Letters, Oct. 6, 2008

Published on .

McD's Takes Issue With Credit Claims The Sept. 29 Ad Age article "Credit Crunch Takes Bite Out of McDonald's" leaves readers confused. In it, the headline contradicts the article, and the article contradicts the facts. The introduction claims that issues with a major banking lender threaten the national rollout of McDonald's McCafe Coffees in 2009. This is completely inaccurate and misleading.

Bank of America said it is not freezing any current or new lines of credit to McDonald's franchise owners.

Ad Age chose to bury this same fact under five paragraphs of inaccuracies and speculation. Much of the rest of the article is rife with the kind of economic doom and gloom that preys on the fears of market watchers and insults the intelligence of your readers.

We want to set the record straight. McDonald's USA is working hard to become our customers' favorite beverage destination. Our national beverage strategy is on target and progressing as planned. We're excited about this opportunity and what it means for McDonald's and our customers.

There continues to be more than sufficient liquidity available to McDonald's and our franchisees to fund capital improvements in our restaurants. Several national, regional and local lenders are providing financing to our franchisees in the United States.

The company and our franchisees are aligned, and our Plan to Win continues to deliver strong results. There is no credit crisis at McDonald's.
Lee Renz
VP-national beverage strategy
McDonald's USA
Oak Brook, Ill.


Editor's note: Bank of America credit lines were not as forthcoming as usual for McDonald's franchisees. McDonald's own internal memo referred to loan demand "exceeding historical norms" and said Bank of America's announcement "last weekend of its intention to acquire an investment bank and the volatility in the debt markets, especially this past week, have impacted BofA's ability to get the quick solution originally anticipated." That does not mean that credit lines have been frozen, and we are pleased to clarify that point.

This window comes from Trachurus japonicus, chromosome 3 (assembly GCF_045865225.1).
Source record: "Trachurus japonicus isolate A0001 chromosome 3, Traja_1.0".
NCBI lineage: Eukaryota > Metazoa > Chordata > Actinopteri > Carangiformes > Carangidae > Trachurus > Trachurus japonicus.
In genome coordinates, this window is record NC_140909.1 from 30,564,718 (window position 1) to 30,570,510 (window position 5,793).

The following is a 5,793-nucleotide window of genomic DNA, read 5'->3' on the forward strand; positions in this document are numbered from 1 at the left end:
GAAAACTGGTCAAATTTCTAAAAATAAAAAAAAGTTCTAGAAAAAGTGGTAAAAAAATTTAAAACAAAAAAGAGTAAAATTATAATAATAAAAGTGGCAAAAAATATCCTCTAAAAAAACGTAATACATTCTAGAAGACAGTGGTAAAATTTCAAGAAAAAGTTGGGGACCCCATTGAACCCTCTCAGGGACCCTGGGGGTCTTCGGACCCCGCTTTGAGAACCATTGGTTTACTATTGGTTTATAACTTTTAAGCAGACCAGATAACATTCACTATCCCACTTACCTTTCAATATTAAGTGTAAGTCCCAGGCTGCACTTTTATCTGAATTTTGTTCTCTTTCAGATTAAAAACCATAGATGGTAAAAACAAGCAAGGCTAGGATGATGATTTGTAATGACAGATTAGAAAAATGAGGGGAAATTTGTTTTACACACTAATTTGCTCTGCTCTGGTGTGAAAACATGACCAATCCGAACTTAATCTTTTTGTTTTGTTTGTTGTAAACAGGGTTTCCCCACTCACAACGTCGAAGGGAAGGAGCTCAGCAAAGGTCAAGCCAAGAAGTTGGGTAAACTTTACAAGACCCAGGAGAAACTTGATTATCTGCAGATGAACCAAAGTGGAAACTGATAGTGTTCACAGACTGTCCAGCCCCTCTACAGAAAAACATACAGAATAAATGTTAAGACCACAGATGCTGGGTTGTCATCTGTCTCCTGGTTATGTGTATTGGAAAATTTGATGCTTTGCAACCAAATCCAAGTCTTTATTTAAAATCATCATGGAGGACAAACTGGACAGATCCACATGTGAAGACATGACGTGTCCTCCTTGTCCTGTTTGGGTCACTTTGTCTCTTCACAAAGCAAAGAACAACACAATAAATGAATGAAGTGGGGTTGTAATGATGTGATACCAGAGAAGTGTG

Column made glaring sports omissions

RE: "2008: The Best-Ever Year in Sports" (MediaWorks, AdAge.com, Sept. 30). There was one glaring omission in this piece. Where was Nascar?

Nascar and its corporate sponsors generate over a billion dollars a year in ad revenue, and your contributor didn't think it was worth mentioning in the same breath as the Olympics and the NFL?

He mentions Wimbledon, the Stanley Cup and the U.S. Open but not Nascar, which beats any one of them in corporate advertising dollars spent and TV ratings.

What were you thinking in publishing that article?

I think I know. Nascar and its blue-collar constituents are not the kind of people that read your magazine, isn't that right? So no need to mention them, huh?

I really enjoy your magazine and use it to stay abreast of happenings in the advertising world, but you really should be ashamed of yourselves for publishing an article that blatantly ignores a billion-dollar ad market just because it works in places like Charlotte, N.C., and Bristol, Tenn., and not on Madison Avenue.
Todd Haslett
Peoria, Ill.


Not a great column. You forgot a sport that is older than the ones you listed! Why no numbers for professional rodeo, including bull riding? The athletes are participating in events that are man against 1,500-pound beast. More than 150 million fans consider this a sport, yet you forget that. You also have many sponsors that have spent millions on these local events and even in sponsoring these athletes that represent them.
Dago Sanchez
Portland, Ore.



Preparing your agency for school

RE: "How to Recruit on Campus" (GenNext blog, AdAge.com, Oct. 1). There is nothing more frustrating than companies that say all the same fancy words, like "We're innovative and progressive," but don't tell anything about what the company is really like.
Sara Burton
Chicago



CORRECTIONS

RE: "Karmazin: Damned If He Does -- and If He Doesn't" (AA, Sept. 29.) The story said Mel Karmazin was CEO of CBS Corp. when he left the company to go to Sirius in May 2004. Mr. Karmazin was chief operating officer of Viacom, and he joined Sirius in November 2004. Also, Mr. Karmazin stated, "We have not seen anything on churn where the consumer has said we don't want to pay for satellite radio." The word "don't" was missing from the original quote.
In this article:
Most Popular